A Virtual Necessity in Business Today
So imagine you were picked as captain of the flag football team in your school? Would you know how to choose from the kids in that building to make the best team? This happens every day in gym classes across the country and kids usually do something like this. They take a few of their friends of course, but then they start analyzing just what they need to make a successful team-maybe Sarah is fast and Ahman is huge-a good football team would have some of many different types of traits and skills.
Now instead of picking this team from people you know spread it out from schools across the country, across the world. Maybe you won't even get to pick-maybe the players will be assigned to your team. Oh yeah, and one more thing…you never actually will meet to practice on the same playing field until the big game.
This is what happens in business all the time. Teams are formed virtually across the miles and leaders are expected to manage the diverse group of players without so much as a scouting report! Distance can affect a team's ability to communicate, share common goals, and resolve conflicts. But if leaders apply some best practices to their virtual teams it is possible to have a high trusting, high performing team. The MIT Sloan Management Group shows that a virtual team can perform as well, if not better, then a collocated team if leaders take the time to lay a foundation. Learn more.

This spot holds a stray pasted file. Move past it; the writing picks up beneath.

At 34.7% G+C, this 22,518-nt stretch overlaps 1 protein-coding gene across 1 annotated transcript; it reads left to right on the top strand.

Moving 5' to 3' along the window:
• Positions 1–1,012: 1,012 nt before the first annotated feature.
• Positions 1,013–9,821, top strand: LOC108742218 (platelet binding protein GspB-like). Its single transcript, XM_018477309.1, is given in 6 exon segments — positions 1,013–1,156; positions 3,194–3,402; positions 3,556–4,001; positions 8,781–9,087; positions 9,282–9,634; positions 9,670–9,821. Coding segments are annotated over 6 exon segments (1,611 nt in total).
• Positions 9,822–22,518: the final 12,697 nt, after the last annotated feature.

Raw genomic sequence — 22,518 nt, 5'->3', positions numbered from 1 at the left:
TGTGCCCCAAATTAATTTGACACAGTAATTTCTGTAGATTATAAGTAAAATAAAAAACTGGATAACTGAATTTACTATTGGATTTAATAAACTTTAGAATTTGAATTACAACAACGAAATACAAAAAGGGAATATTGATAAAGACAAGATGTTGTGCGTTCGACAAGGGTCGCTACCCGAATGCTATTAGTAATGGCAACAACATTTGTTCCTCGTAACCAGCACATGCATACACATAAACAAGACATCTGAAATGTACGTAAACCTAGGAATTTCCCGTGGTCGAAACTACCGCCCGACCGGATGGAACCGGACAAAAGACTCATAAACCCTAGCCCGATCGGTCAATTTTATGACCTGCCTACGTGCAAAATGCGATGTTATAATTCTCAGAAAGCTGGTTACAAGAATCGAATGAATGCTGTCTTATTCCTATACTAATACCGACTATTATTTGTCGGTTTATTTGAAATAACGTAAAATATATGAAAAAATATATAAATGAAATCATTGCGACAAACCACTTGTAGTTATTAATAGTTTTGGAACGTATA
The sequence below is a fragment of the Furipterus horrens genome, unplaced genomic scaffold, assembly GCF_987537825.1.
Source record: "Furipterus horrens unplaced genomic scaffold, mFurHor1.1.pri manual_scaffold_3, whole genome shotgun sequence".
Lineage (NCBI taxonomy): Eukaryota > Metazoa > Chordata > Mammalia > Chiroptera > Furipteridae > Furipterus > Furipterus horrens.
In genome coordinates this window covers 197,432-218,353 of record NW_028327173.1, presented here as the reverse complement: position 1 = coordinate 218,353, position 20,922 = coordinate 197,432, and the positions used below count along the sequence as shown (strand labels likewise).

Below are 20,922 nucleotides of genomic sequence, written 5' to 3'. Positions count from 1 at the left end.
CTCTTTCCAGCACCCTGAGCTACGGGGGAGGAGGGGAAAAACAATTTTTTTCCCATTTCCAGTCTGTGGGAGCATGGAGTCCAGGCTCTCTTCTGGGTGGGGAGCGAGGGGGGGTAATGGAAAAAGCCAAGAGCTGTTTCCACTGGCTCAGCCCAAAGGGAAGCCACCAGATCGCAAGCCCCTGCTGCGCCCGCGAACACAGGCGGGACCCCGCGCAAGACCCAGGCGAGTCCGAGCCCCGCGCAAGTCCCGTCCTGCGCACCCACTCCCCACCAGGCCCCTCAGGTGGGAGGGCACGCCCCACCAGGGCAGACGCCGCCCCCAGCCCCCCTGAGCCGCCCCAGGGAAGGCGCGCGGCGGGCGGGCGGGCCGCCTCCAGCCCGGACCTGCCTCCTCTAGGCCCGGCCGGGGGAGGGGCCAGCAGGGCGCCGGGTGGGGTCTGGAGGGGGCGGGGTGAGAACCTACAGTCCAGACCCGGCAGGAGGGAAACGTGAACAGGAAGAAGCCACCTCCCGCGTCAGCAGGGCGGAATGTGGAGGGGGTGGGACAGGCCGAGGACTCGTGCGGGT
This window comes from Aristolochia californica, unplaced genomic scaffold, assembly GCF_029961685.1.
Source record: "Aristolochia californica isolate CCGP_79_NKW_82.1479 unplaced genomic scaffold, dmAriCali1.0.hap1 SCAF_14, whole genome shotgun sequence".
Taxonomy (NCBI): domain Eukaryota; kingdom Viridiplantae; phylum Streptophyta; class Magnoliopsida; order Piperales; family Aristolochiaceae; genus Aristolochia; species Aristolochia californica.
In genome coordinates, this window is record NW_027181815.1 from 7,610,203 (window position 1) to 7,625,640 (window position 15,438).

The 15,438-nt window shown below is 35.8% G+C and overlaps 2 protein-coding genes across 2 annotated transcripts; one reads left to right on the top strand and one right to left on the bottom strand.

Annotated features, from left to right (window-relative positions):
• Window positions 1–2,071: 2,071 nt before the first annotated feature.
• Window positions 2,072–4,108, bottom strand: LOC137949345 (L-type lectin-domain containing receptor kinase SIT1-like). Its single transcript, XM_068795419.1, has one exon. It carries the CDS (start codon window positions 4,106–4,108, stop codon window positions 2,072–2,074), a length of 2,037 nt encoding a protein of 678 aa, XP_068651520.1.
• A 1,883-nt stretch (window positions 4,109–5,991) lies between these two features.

The highest performing virtual teams:
Leadership Solutions has a game plan to help you lead virtually. With new seminars and web-based learning you too can have field a winning team. Learn more about Virtual Assessments.
- Communicate on non-task or social things in the initial 2 weeks of a project or group formation-this helps builds trust.
- Express excitement to each other in their communication over the task at hand in any emails or correspondence.
- Plan extra time initially to build trust and relationships.
- Share expertise and member's accomplishments to build team competence.
- Develop a shared identity and encourage spontaneous communication but beware of overload for less extroverted members.
- Do not leave people out of the process or communication-update colleagues that miss a virtual discussion so everyone is "in the loop."
- Agree on rules for response time and message acknowledgement to avoid conflicts.